Hear the term “big data,” and the police are not likely to be the first word that comes to mind. Whether or not you are familiar with the term, the vast quantities of digitized information available today—and the data analytics that are applied to it—already shape your world. The movie recommended to you by Netflix, the date you chose on OkCupid, or the ad you saw on your Facebook feed are all the result of the pervasiveness of big data. That same big data revolution is coming to policing. The NYPD operates a “domain awareness system” that links license plate reader data, “smart” cameras, law enforcement databases, texts of 911 calls, and radiation sensors information from around the city. Police departments in Seattle and Los Angeles are piloting predictive policing software that directs officers to places where crime is most likely to happen in the future. Other law enforcement agencies are considering the adoption of social media software that sifts through tweets, likes, pins, and posts for potential on-line threats. To be sure, the police have always relied upon large quantities of data, but the promise of “big data” lies in its enormous volume, its reach, and the application of sophisticated computer analytics.
In response, there is a small but important emerging scholarship that addresses some of the difficult questions posed by the use of big data by the police. In two recent pieces, both Andrew G. Ferguson and Michael Rich address these issues especially well. While each focuses on different aspects of big data use, and each comes to different conclusions about the Fourth Amendment implications, this pair of articles introduces an evolving set of concerns that should be incorporated into every criminal procedure scholar’s current knowledge.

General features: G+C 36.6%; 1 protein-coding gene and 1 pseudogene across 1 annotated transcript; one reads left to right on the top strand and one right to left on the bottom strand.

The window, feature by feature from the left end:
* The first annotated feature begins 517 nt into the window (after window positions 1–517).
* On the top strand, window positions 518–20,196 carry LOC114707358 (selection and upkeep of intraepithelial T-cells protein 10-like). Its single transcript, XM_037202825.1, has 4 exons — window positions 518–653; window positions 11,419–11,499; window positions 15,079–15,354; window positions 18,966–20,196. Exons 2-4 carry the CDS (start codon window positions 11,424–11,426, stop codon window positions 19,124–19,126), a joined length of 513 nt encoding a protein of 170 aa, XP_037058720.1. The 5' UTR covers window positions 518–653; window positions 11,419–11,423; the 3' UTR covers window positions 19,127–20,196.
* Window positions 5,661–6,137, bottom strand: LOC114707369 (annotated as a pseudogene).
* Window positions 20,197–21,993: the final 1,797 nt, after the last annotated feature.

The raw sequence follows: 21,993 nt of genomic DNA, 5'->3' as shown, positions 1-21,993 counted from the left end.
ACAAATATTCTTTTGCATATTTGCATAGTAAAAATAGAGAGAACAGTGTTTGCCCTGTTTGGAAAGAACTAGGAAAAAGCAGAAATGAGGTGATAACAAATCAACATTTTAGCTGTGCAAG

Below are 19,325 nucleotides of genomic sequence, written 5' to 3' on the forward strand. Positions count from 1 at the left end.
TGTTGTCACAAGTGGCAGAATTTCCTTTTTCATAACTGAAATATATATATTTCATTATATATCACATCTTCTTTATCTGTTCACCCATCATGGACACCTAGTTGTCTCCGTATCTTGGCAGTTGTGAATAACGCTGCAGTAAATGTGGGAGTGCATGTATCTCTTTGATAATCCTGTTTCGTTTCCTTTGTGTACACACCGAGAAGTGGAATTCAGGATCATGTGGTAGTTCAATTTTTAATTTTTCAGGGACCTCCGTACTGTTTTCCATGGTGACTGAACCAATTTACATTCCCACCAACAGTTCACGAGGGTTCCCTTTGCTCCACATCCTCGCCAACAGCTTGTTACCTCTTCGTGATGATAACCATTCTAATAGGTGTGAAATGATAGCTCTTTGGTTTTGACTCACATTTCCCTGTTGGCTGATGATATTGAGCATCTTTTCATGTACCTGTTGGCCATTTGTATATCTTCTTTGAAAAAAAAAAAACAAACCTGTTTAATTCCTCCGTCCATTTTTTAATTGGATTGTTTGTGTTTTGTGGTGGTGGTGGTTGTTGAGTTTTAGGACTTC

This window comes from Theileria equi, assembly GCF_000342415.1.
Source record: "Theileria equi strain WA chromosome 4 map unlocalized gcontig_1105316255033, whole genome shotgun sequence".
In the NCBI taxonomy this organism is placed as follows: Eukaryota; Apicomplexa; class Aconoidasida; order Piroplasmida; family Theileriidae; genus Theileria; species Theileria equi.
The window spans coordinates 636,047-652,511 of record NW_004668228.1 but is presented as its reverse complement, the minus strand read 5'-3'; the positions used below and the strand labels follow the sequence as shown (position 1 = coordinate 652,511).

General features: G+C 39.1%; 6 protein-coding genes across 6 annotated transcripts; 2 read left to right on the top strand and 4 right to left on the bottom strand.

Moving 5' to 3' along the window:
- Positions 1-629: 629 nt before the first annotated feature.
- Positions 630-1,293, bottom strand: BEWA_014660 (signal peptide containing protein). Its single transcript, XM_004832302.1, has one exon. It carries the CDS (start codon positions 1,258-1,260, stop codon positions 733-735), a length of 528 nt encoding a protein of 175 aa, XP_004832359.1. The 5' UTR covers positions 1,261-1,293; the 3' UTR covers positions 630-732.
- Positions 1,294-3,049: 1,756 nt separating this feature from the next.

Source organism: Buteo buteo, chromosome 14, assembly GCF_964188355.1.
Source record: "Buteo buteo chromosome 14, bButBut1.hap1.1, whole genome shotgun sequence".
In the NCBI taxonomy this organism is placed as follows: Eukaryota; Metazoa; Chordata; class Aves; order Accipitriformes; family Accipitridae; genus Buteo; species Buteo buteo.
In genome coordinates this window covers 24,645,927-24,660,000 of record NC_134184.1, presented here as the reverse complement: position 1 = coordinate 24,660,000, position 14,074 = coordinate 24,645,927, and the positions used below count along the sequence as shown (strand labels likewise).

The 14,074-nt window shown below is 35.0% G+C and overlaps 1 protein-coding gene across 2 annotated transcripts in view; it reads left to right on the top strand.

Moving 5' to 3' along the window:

The legality of an officer’s decision to engage in a so-called stop-and-frisk depends on a finding of individualized reasonable suspicion. That’s the law, of course, but defining the content of reasonable suspicion has always been tricky. As many law professors have lamented, the Terry standard is malleable to the point of being meaningless. To make matters worse, the Supreme Court has repeatedly emphasized that reasonable suspicion is neither a quantifiable nor a scientific concept.
Enter big data. What if the police use big data programs as the basis for stops or frisks? What if, for instance, an officer is alerted by a piece of software that trawls through millions of pieces of data to predict that a person is highly likely to commit a violent crime (based on an algorithm of his social connections, criminal history, and social media posts) in the very place the officer finds him (based on an algorithm using historical crime data)? Should a court uphold a stop and frisk that subsequently results in the discovery of an illegal firearm?